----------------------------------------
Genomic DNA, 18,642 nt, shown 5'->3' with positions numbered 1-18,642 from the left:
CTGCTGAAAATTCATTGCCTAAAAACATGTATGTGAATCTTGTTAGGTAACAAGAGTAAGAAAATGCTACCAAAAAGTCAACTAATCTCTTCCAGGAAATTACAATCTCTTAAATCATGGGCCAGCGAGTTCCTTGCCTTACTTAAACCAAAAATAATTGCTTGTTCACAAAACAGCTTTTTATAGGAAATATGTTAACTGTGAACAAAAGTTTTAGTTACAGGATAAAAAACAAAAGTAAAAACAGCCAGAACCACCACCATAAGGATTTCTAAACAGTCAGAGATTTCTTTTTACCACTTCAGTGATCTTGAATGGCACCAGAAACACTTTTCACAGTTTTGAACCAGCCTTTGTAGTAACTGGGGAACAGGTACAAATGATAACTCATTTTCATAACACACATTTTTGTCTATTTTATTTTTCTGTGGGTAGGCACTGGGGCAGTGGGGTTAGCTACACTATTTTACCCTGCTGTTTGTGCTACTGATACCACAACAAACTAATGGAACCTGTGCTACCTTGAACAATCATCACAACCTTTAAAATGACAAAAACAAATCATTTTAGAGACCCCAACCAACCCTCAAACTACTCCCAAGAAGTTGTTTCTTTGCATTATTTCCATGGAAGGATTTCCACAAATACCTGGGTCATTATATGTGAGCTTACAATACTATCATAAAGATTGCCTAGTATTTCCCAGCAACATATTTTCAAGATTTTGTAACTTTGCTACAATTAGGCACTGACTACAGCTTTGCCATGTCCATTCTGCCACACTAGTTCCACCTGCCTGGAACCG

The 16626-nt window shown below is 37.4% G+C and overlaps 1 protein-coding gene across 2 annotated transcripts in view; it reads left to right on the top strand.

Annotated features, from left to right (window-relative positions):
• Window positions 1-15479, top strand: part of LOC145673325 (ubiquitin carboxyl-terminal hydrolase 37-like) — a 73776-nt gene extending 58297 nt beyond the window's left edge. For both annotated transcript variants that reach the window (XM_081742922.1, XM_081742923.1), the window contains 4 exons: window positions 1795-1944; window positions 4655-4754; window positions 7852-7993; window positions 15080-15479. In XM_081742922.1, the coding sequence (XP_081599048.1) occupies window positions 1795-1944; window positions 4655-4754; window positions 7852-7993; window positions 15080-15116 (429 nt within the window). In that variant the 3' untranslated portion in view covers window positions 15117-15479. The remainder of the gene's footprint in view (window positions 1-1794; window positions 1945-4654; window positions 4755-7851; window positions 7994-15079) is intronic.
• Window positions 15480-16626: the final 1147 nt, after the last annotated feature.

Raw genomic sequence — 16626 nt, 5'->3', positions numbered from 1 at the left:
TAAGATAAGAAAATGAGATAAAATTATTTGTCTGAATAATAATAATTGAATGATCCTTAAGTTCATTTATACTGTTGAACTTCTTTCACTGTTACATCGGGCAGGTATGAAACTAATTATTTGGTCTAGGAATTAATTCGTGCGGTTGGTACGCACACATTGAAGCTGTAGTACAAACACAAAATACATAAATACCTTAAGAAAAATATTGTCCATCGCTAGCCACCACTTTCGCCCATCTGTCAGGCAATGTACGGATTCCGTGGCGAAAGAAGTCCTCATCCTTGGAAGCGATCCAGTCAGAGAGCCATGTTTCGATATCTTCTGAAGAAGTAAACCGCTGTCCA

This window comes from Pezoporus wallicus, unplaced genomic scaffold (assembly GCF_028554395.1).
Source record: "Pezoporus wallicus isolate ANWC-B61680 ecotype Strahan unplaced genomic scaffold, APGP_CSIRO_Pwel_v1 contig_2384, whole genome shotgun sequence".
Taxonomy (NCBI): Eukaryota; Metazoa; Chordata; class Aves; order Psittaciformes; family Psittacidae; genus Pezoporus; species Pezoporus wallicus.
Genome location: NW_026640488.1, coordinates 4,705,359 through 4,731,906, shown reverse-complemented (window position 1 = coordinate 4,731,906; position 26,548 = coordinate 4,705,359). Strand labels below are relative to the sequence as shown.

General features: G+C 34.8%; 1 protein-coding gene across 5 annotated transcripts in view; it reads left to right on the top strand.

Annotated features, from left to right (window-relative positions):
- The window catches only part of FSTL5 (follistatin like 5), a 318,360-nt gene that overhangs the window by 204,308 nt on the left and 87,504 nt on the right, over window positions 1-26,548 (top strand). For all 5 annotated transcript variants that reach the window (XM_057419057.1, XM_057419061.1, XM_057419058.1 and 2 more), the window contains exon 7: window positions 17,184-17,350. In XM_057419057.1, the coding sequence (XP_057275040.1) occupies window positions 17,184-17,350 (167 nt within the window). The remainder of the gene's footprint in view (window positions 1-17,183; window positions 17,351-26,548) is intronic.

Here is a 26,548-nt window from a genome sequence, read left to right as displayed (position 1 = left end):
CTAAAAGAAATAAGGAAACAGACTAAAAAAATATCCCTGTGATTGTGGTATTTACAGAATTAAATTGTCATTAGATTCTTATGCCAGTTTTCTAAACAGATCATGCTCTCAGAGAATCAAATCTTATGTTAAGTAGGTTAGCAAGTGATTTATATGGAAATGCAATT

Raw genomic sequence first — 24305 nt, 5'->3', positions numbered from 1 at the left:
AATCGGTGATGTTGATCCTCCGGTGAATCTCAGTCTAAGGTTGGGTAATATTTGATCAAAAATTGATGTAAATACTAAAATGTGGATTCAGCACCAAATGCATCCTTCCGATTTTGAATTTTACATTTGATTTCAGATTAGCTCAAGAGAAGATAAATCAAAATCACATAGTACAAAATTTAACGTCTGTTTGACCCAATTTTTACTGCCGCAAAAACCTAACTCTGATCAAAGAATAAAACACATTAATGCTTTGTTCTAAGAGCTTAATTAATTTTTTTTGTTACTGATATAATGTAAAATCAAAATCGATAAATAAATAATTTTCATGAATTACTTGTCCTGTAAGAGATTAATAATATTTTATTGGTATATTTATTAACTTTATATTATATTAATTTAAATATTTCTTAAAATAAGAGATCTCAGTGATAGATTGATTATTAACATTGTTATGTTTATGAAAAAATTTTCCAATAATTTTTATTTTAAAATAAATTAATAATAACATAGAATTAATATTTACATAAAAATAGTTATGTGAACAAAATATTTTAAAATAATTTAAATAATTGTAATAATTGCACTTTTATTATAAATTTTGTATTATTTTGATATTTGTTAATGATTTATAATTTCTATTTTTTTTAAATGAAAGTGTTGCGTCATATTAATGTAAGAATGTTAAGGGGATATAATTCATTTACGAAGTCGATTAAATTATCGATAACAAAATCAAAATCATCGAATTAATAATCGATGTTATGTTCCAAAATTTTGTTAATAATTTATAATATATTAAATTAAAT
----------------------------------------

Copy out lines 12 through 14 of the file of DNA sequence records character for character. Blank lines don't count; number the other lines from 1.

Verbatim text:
Genome location: NW_026640488.1, coordinates 4,705,359 through 4,731,906, shown reverse-complemented (window position 1 = coordinate 4,731,906; position 26,548 = coordinate 4,705,359). Strand labels below are relative to the sequence as shown.

General features: G+C 34.8%; 1 protein-coding gene across 5 annotated transcripts in view; it reads left to right on the top strand.

Annotated features, from left to right (window-relative positions):